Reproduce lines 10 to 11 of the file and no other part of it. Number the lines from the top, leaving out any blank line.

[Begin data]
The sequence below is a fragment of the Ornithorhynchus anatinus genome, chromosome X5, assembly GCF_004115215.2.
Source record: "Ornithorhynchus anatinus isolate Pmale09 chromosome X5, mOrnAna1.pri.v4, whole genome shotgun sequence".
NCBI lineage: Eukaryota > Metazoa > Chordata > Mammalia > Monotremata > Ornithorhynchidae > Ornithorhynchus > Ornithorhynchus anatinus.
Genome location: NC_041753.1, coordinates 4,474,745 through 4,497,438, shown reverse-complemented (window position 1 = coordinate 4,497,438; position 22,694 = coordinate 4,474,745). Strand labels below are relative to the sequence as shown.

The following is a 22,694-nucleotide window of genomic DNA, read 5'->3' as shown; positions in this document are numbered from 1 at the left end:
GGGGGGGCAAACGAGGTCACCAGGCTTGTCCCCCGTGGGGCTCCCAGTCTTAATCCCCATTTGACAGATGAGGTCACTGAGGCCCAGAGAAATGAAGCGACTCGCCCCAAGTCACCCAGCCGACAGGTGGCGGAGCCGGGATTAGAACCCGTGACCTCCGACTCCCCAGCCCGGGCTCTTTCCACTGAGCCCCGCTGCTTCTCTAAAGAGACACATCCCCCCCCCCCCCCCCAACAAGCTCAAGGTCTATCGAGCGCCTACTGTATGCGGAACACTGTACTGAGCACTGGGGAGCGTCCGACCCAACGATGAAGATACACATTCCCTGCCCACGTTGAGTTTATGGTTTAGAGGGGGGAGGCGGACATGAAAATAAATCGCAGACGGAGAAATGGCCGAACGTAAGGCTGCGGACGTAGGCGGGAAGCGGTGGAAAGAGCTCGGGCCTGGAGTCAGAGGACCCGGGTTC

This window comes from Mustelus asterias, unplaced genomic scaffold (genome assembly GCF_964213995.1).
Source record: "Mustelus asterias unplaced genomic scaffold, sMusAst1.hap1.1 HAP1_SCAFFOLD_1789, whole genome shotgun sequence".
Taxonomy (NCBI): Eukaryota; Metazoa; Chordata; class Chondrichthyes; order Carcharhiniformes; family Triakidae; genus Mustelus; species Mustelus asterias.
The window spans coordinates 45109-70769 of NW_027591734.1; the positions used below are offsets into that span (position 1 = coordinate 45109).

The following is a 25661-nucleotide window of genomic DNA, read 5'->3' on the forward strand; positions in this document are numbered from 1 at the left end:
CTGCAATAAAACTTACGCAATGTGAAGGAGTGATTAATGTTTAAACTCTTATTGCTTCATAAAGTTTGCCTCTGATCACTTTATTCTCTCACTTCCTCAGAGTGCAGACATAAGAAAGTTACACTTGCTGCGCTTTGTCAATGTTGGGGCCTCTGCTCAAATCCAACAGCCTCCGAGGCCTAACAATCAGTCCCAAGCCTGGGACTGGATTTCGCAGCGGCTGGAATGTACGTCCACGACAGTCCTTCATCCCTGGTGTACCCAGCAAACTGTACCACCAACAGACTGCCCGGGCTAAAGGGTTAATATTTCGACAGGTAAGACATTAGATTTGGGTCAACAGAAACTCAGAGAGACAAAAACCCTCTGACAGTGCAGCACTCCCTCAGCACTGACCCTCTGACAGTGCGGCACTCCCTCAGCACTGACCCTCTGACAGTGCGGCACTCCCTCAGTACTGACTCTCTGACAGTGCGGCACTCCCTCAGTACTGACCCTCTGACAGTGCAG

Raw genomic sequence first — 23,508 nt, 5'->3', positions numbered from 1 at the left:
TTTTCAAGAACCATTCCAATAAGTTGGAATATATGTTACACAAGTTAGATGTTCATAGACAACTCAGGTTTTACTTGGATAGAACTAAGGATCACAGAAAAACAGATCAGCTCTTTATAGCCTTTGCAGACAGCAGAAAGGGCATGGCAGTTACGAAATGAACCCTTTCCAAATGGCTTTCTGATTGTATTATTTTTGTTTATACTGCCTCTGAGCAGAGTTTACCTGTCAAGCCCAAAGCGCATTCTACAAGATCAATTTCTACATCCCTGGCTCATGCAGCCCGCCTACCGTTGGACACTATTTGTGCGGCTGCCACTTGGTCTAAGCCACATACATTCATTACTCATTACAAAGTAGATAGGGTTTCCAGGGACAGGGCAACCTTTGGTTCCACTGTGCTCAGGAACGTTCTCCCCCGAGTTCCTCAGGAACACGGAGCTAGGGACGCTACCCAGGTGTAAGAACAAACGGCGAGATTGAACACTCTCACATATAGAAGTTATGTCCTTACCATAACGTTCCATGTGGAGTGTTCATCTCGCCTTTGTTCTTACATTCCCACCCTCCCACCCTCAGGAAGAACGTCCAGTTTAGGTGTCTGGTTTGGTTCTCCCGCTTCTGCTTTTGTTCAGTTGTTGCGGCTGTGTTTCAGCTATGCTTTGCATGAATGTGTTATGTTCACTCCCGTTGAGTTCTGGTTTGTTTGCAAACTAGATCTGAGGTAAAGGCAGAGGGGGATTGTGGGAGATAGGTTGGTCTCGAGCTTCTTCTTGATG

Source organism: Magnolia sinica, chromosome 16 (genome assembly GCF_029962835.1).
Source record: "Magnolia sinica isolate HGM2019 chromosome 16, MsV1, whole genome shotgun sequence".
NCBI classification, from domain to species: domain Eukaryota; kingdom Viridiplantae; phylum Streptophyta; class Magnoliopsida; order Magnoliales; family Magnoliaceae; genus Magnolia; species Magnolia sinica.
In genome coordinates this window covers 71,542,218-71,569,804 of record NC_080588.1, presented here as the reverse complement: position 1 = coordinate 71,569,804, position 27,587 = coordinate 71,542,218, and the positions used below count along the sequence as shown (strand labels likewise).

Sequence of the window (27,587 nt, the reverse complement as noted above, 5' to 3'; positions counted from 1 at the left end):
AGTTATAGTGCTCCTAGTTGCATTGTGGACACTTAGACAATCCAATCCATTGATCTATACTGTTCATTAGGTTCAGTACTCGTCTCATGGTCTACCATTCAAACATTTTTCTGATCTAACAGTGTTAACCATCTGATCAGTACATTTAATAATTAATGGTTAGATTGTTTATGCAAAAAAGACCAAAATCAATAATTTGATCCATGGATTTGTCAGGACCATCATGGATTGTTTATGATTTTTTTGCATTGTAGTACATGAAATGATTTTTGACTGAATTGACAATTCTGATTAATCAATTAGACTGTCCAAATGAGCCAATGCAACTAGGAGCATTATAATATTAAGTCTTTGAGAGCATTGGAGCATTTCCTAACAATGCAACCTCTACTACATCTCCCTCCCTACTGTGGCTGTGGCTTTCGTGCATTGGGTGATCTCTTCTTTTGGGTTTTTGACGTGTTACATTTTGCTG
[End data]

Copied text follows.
The window spans coordinates 45109-70769 of NW_027591734.1; the positions used below are offsets into that span (position 1 = coordinate 45109).

The following is a 25661-nucleotide window of genomic DNA, read 5'->3' on the forward strand; positions in this document are numbered from 1 at the left end: